Saturday, July 30, 2005

The New York Story of Jimmy-baby & Frieda Looks-Like-Abba, or money doesn’t change everything

WHAT'S BUGGING you, sweetheart, Jimmy-baby? What’s wrong? Are you sick again? You wanna go visit Dr Smith this weekend? Don’t worry, we’ll go take a walk later this afternoon and see if your buddy, Carlos, is also at the park, okay, honey? We’ll sit by West Central Park lagoon, at your favorite spot, and watch the swans glide by, as we wait for your pal, okay, honey babe?” Jimmy-baby was painfully silent, alarmingly morose-he was usually bubbly, cocky, jovial, even hyper. Something must be wrong with him. So, my good Swedish friend, whom I fondly call Frieda Looks-Like-Abba, took him to Dr Smith that Saturday, 7am.
“Jimmy is suffering from what I ascertain as EMSA, otherwise known as `Extreme Melancholia due to severe Separation Anxiety.’ This is serious, Frieda, my dear…” Dr Smith slowly, achingly bobbed his gargoyle head like he just detected a fatal, malignant virus chewing away at Jimmy-baby’s sorrowful system. (The manner in which the tragic, deadly words spilled out of his trembling mouth, it gripped me like he’s actually the one who’s got the ailment, it terrified the hell out of me!) Frieda started sobbing, “Oh my God?! Poor, oh poor Jimmy-baby! I thought it was just a sorta seasonal case of ADDB, uhh, `Attention Deficit Disorder Bitchiness?’ Doctor, please, do everything, anything-I don’t care how much this’ll cost me. Jimmy-baby has to be back to his NCSC again, y’know, `Normal Cool Self Complex?’”
Tearful, heart-broken, and upset, Frieda Looks-Like-Abba hugged Jimmy-baby… at the same instant, she motioned at Soledad, her loyal Peruvian nanny, to write Dr Smith the one-hour consult check, amounting to $750, I think. Then, as Frieda weakly staggered out of Dr Smith’s Upper West Side clinic, Soledad whipped out six twentys and 15 dollars (or $75) off her extra-large, tightly-brassiered breasts, and handed them to me, “Hijo, Pasquito, muchas gracias!”
Hmmm, that’s actually $15 more than I expected. Uhhh, $75 for what, you may ask? Well, that’s my salary for walking Jimmy-baby for two hours that morning… yup, Jimmy-babe is Frieda’s dearly-beloved Saint Bernard, you know, a dog. Dr Smith earned a lot more than me, of course, for an hour’s job of incessantly, meticulously doing a painstaking monologue afront a sullen-looking, visibly bored canine that never responded, or dared bothered to bark back, at his “intelligent” queries at all.
But, then, I understand-the Dog-Doc went to, maybe, Oxford or Princeton to master his lucrative Dr Doolittle profession-and, we all know, nobody goes to one freakin’ Ivy League hole and earn a PhD on dog-walking, right? But there’ll always be some strange dudes who’ll get rewarded with two-grand minimum for engaging a duchshund to an hour of psychoanalysis session. I mean, I can’t even understand why human beings need shrinks! Why would chronically financially-harassed people entrust some yellow pad-scrawling nerdie their lives’ deepest, most kept secrets? For $75 to a hundred bucks an hour, these expensive “experts” tell you this, “From what I could possibly deduce from here, you are suffering from what I call Krswtreaxy Defrkwxs Sydrome, and now you need to take 500 milligrams a day of Grzasstftfrrwejxw, a tablespoon every after dinner of Rweqdasehy, and then try engaging your pet iguana thirty-minutes of intellectual discourse, then see me after two weeks…” And, look here now, my friend Frieda Looks-Like-Abba budgets at least three to four-grand (or even more) a month for Saint Jimmy-baby Bernard’s shrink!?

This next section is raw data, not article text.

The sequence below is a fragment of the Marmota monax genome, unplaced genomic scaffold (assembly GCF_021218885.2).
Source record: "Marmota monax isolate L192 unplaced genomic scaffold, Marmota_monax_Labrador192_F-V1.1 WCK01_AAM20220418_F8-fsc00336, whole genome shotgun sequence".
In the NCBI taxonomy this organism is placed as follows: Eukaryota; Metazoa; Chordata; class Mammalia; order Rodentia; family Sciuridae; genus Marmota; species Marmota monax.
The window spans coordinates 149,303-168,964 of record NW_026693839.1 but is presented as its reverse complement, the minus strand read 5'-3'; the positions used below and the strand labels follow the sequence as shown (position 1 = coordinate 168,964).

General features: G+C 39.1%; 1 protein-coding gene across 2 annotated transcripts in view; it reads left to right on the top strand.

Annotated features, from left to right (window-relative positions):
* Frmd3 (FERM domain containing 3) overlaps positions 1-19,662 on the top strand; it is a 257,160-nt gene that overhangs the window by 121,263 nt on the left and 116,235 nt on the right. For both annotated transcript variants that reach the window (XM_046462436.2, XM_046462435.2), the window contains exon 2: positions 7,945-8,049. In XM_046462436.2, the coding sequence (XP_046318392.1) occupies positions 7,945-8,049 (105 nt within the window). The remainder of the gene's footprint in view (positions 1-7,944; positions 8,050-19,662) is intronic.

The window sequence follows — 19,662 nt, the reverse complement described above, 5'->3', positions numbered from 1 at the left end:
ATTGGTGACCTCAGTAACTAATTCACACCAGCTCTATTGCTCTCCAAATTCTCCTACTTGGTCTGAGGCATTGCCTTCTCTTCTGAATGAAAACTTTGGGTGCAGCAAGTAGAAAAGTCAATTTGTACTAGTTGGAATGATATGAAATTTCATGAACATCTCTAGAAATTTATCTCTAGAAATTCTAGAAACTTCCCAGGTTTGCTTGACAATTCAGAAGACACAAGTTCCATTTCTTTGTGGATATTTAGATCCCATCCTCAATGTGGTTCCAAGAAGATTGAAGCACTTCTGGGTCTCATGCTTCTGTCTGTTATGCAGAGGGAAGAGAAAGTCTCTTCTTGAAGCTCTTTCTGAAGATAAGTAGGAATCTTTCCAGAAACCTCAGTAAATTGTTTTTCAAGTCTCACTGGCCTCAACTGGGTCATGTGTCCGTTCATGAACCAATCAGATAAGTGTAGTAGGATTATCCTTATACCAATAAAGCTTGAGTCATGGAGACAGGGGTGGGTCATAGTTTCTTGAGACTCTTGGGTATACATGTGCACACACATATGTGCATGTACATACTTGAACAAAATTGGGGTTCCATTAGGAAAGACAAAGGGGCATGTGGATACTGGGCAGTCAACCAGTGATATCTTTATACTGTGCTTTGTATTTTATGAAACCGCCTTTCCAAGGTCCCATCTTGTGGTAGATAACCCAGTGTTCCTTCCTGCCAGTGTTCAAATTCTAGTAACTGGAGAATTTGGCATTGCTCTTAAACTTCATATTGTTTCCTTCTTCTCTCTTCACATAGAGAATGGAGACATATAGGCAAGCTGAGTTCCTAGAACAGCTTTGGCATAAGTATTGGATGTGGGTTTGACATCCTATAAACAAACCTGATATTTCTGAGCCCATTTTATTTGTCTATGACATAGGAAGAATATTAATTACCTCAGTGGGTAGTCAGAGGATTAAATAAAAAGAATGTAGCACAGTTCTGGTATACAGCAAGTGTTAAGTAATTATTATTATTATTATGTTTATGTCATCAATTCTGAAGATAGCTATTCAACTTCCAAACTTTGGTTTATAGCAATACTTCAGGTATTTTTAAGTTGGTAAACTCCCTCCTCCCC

“Jimmy-baby was barking all night, I knew something was wrong… he never barked that way, there was a some kinda tone of bothered, distant rejection in his barking, you know…” I just attentively nodded my head and pretended to know a thing on the subject of canine behavioral patterns, or something, “Maybe, he needs a sexual partner, don’t you think? Let’s go check out Dog Day NY Chats and find Jimmy-baby a date!”
Whatever. I can go on and on. But that is okay. I don’t think it’s entirely weird to sympathize with Frieda Looks-Like-Abba. She’s fine, she’s pretty normal human being. And you can easily judge me as anti-animal or insensitive to living things, or something to that effect. Yet it still mystifies me why we get so bothered and disturbed whenever a cat that we fondly dress in a Barbie duster starts purring and whining at the “wrong-time of the aftermidnight during Solstice,” or when the goldfish imprisoned in a velvet aquarium looks dejected and refuses to breathe bubbles, or when a pitbull that has been kept alone inside the house for eight hours straight suddenly jumps and attacks a house visitor and bites off the poor stranger’s ears. “What is wrong with my bulldog? He just ate my neighbor’s left arm, for cryin-out-loud?! My doggie must be afflicted with HLD (Hannibal Lecter Disorder).”
Or why it’s so easy to shelve away two hundred bucks to make sure “that Jimmy-baby starts jumping at my Turkish couch at 6am” (or, y’know, just to make sure that the dog is “normal”) while it’s so hard to do away extra $15 for Soledad, the nanny, so she can score a new set of bra that fits her humongous bust size, so that she won’t be commuting on a Path train every Friday night all the way to North Bergen NJ for those $7-for-a-pair-of-5 brassieres?
When I was 5, I recall being grounded for a week - because I set free two pairs of expensive parakeets off their cage at a pet store. I reasoned out, “Birds should be allowed to fly in freedom in the open sky, not kept in a cage!” Because of that, my parents never took me to the zoo again-lest, as my sister Alicia cautioned, “He might set free the lions out of their den!”